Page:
Looking at what we have today, we even take it one step further. You don’t even choose your external framework. We provide you with an out-of-the-box solution where your ID, development environment, database, back-end, and front-end all work together.

How common is this innovation? Is Wix in the minority with these approaches?

Abraham: We are not the only ones who do this. This is happening across the industry. You can see more and more solutions with online development environments without configuring the required platforms.

To see what I’m talking about, consider how long it would take to create a call center where thousands of volunteers can sign up, go through a verification process, and then be able to call people and ask if they need help with medicine, food, or any other during covid. It will probably take months, even two years, for normal construction.

We built one in two weeks. In a month, 700 volunteers used this system. He used Twilio for telephony, an off-the-shelf solution available for the user interface for two different applications. This is where we are moving to be much faster.

I’d say if you’re trying to build products for months these days, you’re doing something wrong.

How impactful is the use of cloud platforms and low-code/no-code tools?

Abraham: The idea of ​​low code is to make you much faster in terms of what you build. You don’t need to write all the code and get it on the main platform. You just add a little bit, a few lines of code here and there, and we have a solution.

But then low code can also be a failure when you want to do something like compare 600 coding steps and you want to change something. How do you check this? How to verify this change? How do you know the impact? How do you generally see the change between one version and another?

How does artificial intelligence affect what’s happening in the development community right now?

Abraham: Honestly, no one knows. But we know it will ruin everything. This is reality.

Let’s say you ask the best artificial intelligence to write code for you, and that code is part of the software to run your train. Who do you blame when that train crashed because of a bug? Is it the fault of artificial intelligence? Is it the fault of the AI ​​manufacturer? Is it the fault of the person who wrote the buggy code the AI ​​was trained on?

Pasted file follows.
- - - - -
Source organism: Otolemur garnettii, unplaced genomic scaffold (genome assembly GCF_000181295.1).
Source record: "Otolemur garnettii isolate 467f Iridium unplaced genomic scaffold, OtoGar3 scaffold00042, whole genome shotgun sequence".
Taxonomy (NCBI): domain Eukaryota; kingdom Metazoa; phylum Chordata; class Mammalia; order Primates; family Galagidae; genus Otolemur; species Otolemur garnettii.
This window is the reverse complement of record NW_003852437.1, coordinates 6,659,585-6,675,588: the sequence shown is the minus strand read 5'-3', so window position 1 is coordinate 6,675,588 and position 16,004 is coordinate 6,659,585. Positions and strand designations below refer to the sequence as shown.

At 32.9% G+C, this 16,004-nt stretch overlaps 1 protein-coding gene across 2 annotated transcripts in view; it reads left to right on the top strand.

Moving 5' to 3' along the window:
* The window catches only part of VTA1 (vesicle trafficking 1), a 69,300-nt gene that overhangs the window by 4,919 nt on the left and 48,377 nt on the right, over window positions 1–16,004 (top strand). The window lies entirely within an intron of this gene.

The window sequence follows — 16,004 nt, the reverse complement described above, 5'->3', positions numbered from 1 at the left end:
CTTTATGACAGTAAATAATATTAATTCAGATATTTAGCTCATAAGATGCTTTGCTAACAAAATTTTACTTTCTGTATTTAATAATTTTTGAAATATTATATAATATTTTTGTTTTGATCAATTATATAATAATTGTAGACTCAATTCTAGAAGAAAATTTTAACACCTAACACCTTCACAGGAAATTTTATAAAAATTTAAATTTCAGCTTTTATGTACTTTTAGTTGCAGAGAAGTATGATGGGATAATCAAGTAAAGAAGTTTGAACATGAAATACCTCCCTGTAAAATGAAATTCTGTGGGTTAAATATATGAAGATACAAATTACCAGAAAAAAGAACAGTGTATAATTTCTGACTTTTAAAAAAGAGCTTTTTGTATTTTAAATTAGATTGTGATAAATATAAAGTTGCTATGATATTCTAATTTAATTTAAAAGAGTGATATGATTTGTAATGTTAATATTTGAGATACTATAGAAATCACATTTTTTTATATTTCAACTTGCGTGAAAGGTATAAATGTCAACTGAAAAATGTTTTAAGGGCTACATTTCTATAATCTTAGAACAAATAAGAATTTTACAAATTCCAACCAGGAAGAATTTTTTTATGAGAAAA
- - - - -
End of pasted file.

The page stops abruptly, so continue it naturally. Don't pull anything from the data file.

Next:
All of these questions boil down to one big problem: How will it work? We dont know! But we understand that AI coding has potential.

Are you looking forward to AI as a friendly tool for developers?

Abraham: I see huge potential in AI. We look at quality, and there are two things about quality that we don’t know how to measure. We don’t know how to measure usability, and we don’t know how to measure correctness. Now AI can give us the answers, and I might be able to create an AI that will give me that.

Where do you see all this potential?

Abraham: Consider the ease of use of an application programming interface (API). This is much easier to do than to measure whether you can try to write code that solves your next big problem. Now this is just one example. Another example you can think of is AI.

When should I zoom in or out? When should I perform failover recovery? When should I stop one service because it is causing problems with other services? And so on.

Perhaps all these things can be automated with AI. Automation can prevent faulty software from being shipped through early bug detection. So there is a lot of potential. There are many things we can do today with AI to change the way we as developers work. Things we trust about AI, like tools to help you do what you do.

Another example is semantic search. Often you fall into a category, especially in larger organizations. You’re pretty sure someone in the company has done what you’re looking for, but you don’t know how to search for it because you lack the exact syntax.